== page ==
New mechanism for expelling mutant cells
11 November 2016
Researchers from the European Cancer Stem Cell Research Institute have identified a new signalling mechanism that is responsible for clearing damaged cells from healthy epithelial tissues (those that line the surfaces and cavities of organs).
Prior research has shown that epithelial cells carrying oncogenic Ras mutations (RasV12 cells) are detected by ‘normal’ cells. As a result, these mutant cells are often expelled from the epithelial tissues, potentially preventing cancer initiation.
However, the way in which normal cells identify the mutant cells and how this triggers the elimination process has remained elusive. This new research, led by Dr Catherine Hogan, identified differential EphA2 signalling as the mechanism which underlies this identification and clearing process.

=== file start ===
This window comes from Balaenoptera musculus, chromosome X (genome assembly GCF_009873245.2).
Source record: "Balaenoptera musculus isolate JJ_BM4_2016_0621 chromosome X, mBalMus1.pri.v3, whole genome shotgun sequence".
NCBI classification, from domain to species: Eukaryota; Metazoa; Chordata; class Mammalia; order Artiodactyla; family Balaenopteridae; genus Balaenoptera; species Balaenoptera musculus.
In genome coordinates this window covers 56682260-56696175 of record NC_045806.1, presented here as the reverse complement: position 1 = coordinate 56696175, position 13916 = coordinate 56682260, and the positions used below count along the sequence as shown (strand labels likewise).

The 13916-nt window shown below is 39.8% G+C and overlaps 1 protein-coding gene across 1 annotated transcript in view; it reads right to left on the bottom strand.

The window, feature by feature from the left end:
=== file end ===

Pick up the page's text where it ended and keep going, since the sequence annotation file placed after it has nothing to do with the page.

Dr Hogan explains,
“EphA2 is a receptor that instructs cells to organise appropriately in tissues. When epithelial cells carry Ras mutations, the level of EphA2 expressed in cells becomes abnormally high. This triggers a signalling response that causes the mutant cell to separate from the normal cells.
We found that reducing the level of EphA2 in RasV12 cells, causes the mutant cell to remain undetected in the tissue and adopt a pro-invasive phenotype. Working with Dr Joaquín de Navascués at the European Cancer Stem Cell Research Institute, we also demonstrated that this mechanism is required to remove mutant cells from the tissues of fruit flies (Drosophila melanogaster) and is therefore conserved in evolution.”
This discovery paves the way for future research into how mutant cells remain undetected and expand within a tissue to cause cancer.
Dr Hogan continued,
“We already know that cancer-causing cells are detected and cleared from healthy tissues.”
“Now that we understand how this process is triggered, we can explore how deregulation of this signalling mechanism would allow mutant cells to go undetected and expand within a tissue during the early stages of tumour growth.”
The research was funded by Cardiff University and Amser Justin Time.
It is published as the free featured article in Current Biology.